What Women Need To Know About

Visceral Fat

Visceral fat has another name.
It’s also known as ‘killer fat’...and for good reason!

It’s the type of belly fat that's been linked to heart disease, diabetes, cancer, hypertension and a whole host of other health problems in both men and women.

Worse yet, the health risks actually increase as we age.

Most women tend to view their tummy bulge mainly as a cosmetic issue. An ‘overweight’ VS ‘slim’ issue.

The truth is that's it's much more than that. If left unchecked, it can lead to some serious health issues.

Ask any of your friends and you’ll hear them say that they just want to get rid of belly fat first and foremost!

Subcutaneous and Visceral Fat

Both behave differently and both in excess are detrimental to your health, but visceral fat is particularly insidious.

Subcutaneous fat

This is the layer of fat tissue just below the skin. “Pinch an inch” and that’s subcutaneous fat you’re pinching.

Eat more calories than you burn and your body stores the excess as fat. Most women would swear that it has a one way express ticket directly to their stomach, hips and thighs!

Visceral fat

This killer fat on the other hand, makes it’s home hidden deeply within the abdominal area, the belly, and in and around major organs...the liver, heart, and stomach.

That’s not by accident either. It’s by design.

In relation to the size of your body, your belly is a pretty small area yet it prefers this particular area of the body because it’s the most conducive area in the body for the on-going production of estrogen as women age. (For men, it’s testosterone).

Overall, visceral fat in women is said to make up about 10 to 15% of our total body fat!

Women with average amounts of body fat can have high percentages of this type of 'killer fat' hidden deep in the abdominal area and not even be aware of it!

Medical researchers don't really understand why this happens, but studies seem to point to genetics, sex hormones (estrogen production), and cortisol (the stress hormone) as being major factors.

To better understand the role of estrogen production and how it effects your weight, I suggest you read Menopause and Weight Gain.

Visceral Fat is Metabolically Active!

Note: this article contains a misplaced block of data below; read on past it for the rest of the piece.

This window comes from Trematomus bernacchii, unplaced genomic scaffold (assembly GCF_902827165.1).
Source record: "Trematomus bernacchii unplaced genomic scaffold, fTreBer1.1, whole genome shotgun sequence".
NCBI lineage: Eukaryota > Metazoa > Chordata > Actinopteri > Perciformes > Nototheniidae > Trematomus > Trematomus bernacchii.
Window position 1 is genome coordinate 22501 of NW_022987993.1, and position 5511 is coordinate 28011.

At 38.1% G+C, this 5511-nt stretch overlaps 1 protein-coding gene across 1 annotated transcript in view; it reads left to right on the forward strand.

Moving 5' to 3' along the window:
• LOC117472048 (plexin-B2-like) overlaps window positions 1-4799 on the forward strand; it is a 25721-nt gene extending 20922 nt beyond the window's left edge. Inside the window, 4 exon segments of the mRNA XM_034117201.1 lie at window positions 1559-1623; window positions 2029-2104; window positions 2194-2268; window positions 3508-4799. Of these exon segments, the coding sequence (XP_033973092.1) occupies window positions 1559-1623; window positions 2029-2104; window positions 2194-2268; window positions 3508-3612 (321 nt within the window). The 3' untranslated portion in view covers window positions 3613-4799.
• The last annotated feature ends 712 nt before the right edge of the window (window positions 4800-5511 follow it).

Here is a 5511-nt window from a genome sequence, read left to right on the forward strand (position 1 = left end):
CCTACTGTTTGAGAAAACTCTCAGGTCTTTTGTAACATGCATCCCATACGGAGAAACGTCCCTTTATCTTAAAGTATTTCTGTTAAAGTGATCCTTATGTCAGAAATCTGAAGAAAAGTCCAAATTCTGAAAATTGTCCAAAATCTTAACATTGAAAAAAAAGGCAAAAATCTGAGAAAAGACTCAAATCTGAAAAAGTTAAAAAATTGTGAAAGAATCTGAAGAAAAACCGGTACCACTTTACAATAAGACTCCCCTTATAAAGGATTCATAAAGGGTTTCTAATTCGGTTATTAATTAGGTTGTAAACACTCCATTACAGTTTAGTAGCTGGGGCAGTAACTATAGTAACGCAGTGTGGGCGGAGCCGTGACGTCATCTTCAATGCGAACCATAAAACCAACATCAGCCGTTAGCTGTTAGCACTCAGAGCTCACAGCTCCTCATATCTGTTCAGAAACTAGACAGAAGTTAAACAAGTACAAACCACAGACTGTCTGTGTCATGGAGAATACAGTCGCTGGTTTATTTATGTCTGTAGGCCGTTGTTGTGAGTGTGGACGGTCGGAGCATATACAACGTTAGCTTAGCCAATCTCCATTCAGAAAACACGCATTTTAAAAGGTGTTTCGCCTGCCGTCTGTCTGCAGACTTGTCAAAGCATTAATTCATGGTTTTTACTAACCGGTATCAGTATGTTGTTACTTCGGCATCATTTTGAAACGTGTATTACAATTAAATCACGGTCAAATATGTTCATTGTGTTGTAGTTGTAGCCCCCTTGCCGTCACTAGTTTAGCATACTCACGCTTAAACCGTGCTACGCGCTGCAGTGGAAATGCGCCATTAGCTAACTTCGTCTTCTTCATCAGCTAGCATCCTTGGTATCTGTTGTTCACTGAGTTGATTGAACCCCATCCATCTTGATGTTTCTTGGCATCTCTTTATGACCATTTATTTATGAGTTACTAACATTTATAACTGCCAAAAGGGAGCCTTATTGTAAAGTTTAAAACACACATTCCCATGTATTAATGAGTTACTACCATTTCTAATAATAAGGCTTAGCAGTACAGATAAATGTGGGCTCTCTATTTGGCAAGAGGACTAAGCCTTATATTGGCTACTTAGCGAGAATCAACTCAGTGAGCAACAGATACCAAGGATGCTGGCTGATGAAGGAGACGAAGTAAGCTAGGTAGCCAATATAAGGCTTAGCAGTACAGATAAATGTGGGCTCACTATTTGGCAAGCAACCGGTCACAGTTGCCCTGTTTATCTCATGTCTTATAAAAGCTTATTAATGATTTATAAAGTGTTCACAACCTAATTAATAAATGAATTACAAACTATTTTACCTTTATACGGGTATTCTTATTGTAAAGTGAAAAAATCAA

That means it actually produces inflammatory molecules and fatty acids which are then metabolized by the liver.

This now produces blood cholesterol or LDL and when it's released into the body, your risk of heart disease, cancer, diabetes and hypertension sky rockets.

How do you know if you have visceral fat?

To figure out if and "exactly" how much of this 'killer fat' you may be carrying around unknowingly, you'd have to have an MRI scan done as it surrounds the organs, so it’s really well hidden.

Of course an MRI scan is pretty impractical, however here's an alternative that's a good alternative. And you can do this in the privacy of your own home using only a cloth measuring tape.

Your Visceral Fat Chart:
Measure Your Risk Factor

Your personal chart should include these two important numbers and measurements:

1. Body Mass Index

Most health care and fitness professionals use the BMI table as a guideline to determine your overall body fat percentage, based on your height and weight.

It doesn’t determine or differentiate how much is actually visceral fat, but a BMI over 25 means you likely have more than what's considered healthy.

So your BMI is, in essence, one small but important piece of the puzzle.

2. Waist Circumference

This is the second piece of the puzzle. It's proven to be a pretty good risk factor indicator and can be done easily.

Using a tape measure, measure your waist circumference just above your belly button. Is it more than 35 inches?

You can fall within the normal 19 to 25 category on the BMI scale, but a waist circumference of more than 35 inches (for women) is a pretty good indicator of a high percentage of visceral fat. For men, it’s 40 inches.

Thankfully, when you begin to losing tummy fat this is also the first kind of fat you'll lose.

Overweight and Obesity Effects

Obesity and Obesity Diseases. Four compelling reasons to lose belly fat.

Menopause and Weight Gain - What Every Woman Over 35 Should Know

Understanding perimenopause weight gain and menopause belly fat. Belly fat loss after menopause is easier if you understand how your body is changes during perimenopause.

Menopause Belly Fat Loss

Menopause belly fat is the most stubborn belly fat. Have researchers actually found a possible belly fat “cure” for menopausal women struggling to lose menopause belly fat? It seems that way according to the results of a recent study out of Ohio State University!

Return to Belly Fat Blues Home from Visceral Fat

Please Pay It Forward Ladies!

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